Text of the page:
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The contrasting roles of nitric oxide drive microbial community organization as a function of oxygen presence

Wilbert, Steven A. and Newman, Dianne K. (2022) The contrasting roles of nitric oxide drive microbial community organization as a function of oxygen presence. Current Biology, 32 (24). 5221-5234.e4. ISSN 0960-9822. PMCID PMC9772256. doi:10.1016/j.cub.2022.10.008.

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Microbial assemblages are omnipresent in the biosphere, forming communities on the surfaces of roots and rocks and within living tissues. These communities can exhibit strikingly beautiful compositional structures, with certain members reproducibly occupying particular spatiotemporal microniches. Despite this reproducibility, we lack the ability to explain these spatial patterns. We hypothesize that certain spatial patterns in microbial communities may be explained by the exchange of redox-active metabolites whose biological function is sensitive to microenvironmental gradients. To test this, we developed a simple community consisting of synthetic Pseudomonas aeruginosa strains with a partitioned denitrification pathway: a strict consumer and strict producer of nitric oxide (NO), a key pathway intermediate. Because NO can be both toxic or beneficial depending on the amount of oxygen present, this system provided an opportunity to investigate whether dynamic oxygen gradients can tune metabolic cross-feeding and fitness outcomes in a predictable fashion. Using a combination of genetic analysis, controlled growth environments, and imaging, we show that oxygen availability dictates whether NO cross-feeding is deleterious or mutually beneficial and that this organizing principle maps to the microscale. More generally, this work underscores the importance of considering the double-edged and microenvironmentally tuned roles redox-active metabolites can play in shaping microbial communities.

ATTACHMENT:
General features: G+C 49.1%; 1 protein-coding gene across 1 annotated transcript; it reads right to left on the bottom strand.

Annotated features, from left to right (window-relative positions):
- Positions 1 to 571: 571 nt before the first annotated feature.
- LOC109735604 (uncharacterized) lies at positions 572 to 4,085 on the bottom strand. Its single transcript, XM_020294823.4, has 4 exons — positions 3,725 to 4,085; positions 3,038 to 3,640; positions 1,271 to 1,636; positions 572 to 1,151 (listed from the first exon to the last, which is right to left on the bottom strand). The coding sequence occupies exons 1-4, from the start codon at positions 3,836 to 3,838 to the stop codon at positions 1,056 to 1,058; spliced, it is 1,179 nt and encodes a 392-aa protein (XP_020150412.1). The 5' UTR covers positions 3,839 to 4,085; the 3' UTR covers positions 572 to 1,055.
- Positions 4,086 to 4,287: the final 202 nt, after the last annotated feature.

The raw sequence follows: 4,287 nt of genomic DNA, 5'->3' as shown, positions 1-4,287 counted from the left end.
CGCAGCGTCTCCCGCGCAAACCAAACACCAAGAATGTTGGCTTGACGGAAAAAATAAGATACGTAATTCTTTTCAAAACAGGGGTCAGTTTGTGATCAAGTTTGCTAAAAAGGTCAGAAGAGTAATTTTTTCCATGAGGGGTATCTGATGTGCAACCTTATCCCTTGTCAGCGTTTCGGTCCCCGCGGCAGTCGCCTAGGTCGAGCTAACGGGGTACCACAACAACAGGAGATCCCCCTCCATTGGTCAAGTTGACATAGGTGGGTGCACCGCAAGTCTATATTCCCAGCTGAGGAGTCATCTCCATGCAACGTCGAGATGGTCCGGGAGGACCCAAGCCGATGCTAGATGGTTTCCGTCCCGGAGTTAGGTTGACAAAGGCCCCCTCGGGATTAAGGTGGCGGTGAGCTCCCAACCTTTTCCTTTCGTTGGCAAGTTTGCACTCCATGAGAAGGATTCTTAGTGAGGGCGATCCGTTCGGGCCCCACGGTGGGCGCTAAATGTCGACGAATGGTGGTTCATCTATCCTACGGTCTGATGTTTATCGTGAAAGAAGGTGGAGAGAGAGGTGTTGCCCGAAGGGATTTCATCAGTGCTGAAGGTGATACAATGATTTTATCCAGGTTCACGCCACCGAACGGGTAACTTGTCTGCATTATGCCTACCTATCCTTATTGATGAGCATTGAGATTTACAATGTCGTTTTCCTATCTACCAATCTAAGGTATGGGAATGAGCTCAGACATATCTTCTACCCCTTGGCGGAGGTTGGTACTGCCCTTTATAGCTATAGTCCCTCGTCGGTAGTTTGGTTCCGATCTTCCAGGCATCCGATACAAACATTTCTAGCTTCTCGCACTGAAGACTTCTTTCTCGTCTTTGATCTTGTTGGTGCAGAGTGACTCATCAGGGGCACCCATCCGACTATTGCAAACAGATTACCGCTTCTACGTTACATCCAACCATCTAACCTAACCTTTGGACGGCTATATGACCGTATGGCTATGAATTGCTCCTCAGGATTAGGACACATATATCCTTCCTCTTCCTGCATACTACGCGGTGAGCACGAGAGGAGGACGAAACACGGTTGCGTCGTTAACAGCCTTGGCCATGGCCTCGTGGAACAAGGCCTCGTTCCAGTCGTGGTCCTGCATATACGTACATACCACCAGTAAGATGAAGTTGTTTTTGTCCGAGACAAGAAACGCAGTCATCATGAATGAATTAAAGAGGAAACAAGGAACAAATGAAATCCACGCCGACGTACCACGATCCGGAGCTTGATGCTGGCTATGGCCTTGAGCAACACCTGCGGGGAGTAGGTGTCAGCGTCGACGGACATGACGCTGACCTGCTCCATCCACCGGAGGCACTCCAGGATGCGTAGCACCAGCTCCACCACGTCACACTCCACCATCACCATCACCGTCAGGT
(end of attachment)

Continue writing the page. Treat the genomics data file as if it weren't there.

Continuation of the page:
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Newman, Dianne K.0000-0003-1647-1918
Additional Information:The work was supported by the National Institutes of Health (R01HL152190 to D.K.N.) and the National Science Foundation Graduate Student Fellowships Program (to S.A.W.). We would like to thank the current and past Newman Lab members for feedback and discussions. Specifically, we thank Drs. Darcy McRose and Avi Flamholz for manuscript review; Dr. Melanie Spero for molecular technique instruction; Drs. Reinaldo Alcade, Georgia Squyres, Zachary Lonergan for fruitful discussion and assay troubleshooting; and Dr. Michael Piacentino for help with programming and encouragement. Some of the imaging was performed in the Biological Imaging Facility of the California Institute of Technology with the support of the Caltech Beckman Institute and the Arnold and Mabel Beckman Foundation.
Group:Division of Geological and Planetary Sciences
Funding AgencyGrant Number
NSF Graduate Research FellowshipUNSPECIFIED
Caltech Beckman InstituteUNSPECIFIED
Arnold and Mabel Beckman FoundationUNSPECIFIED
Issue or Number:24
PubMed Central ID:PMC9772256
Record Number:CaltechAUTHORS:20230203-893210800.2
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Usage Policy:No commercial reproduction, distribution, display or performance rights in this work are provided.
ID Code:119002
Deposited By: Research Services Depository
Deposited On:24 Feb 2023 19:56
Last Modified:23 Mar 2023 21:02

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